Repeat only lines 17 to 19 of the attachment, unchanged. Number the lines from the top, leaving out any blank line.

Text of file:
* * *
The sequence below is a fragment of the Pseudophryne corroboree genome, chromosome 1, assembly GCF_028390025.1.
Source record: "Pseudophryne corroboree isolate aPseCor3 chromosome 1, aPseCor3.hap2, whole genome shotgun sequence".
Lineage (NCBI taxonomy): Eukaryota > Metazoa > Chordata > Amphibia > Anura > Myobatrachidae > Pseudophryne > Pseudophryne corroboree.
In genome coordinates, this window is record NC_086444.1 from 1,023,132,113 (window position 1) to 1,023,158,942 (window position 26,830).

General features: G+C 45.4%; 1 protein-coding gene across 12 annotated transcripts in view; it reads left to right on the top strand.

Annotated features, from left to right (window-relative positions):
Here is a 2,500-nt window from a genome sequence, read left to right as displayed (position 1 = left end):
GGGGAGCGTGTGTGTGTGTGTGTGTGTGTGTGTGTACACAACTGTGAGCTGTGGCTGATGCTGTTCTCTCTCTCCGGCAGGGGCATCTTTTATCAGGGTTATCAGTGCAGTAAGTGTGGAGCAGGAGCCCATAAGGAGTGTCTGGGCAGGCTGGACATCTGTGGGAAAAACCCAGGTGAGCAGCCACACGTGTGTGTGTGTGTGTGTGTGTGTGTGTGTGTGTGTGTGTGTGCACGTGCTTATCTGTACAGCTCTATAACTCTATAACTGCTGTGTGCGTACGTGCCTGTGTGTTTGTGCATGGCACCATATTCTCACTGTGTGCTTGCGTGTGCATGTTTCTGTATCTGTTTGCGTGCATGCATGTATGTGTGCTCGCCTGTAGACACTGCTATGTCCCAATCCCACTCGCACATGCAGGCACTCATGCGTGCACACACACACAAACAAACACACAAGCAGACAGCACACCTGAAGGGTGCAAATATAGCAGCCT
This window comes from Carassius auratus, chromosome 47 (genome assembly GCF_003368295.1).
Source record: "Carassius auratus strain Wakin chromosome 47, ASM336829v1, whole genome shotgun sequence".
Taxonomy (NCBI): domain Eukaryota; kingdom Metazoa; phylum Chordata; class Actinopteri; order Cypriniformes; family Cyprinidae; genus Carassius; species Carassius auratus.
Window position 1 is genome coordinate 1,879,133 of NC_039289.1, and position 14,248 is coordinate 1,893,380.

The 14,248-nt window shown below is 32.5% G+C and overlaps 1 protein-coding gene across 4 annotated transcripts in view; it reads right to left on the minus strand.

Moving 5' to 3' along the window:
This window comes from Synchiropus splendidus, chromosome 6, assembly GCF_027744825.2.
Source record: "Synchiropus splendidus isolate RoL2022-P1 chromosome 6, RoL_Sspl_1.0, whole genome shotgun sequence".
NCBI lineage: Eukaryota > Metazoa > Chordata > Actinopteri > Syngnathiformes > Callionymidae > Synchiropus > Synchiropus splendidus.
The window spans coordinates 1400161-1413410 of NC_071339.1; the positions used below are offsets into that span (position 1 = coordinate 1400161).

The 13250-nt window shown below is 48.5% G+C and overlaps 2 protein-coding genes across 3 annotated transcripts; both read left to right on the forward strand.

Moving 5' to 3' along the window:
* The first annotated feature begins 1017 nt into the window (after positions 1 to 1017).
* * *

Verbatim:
NCBI lineage: Eukaryota > Metazoa > Chordata > Actinopteri > Syngnathiformes > Callionymidae > Synchiropus > Synchiropus splendidus.
The window spans coordinates 1400161-1413410 of NC_071339.1; the positions used below are offsets into that span (position 1 = coordinate 1400161).

The 13250-nt window shown below is 48.5% G+C and overlaps 2 protein-coding genes across 3 annotated transcripts; both read left to right on the forward strand.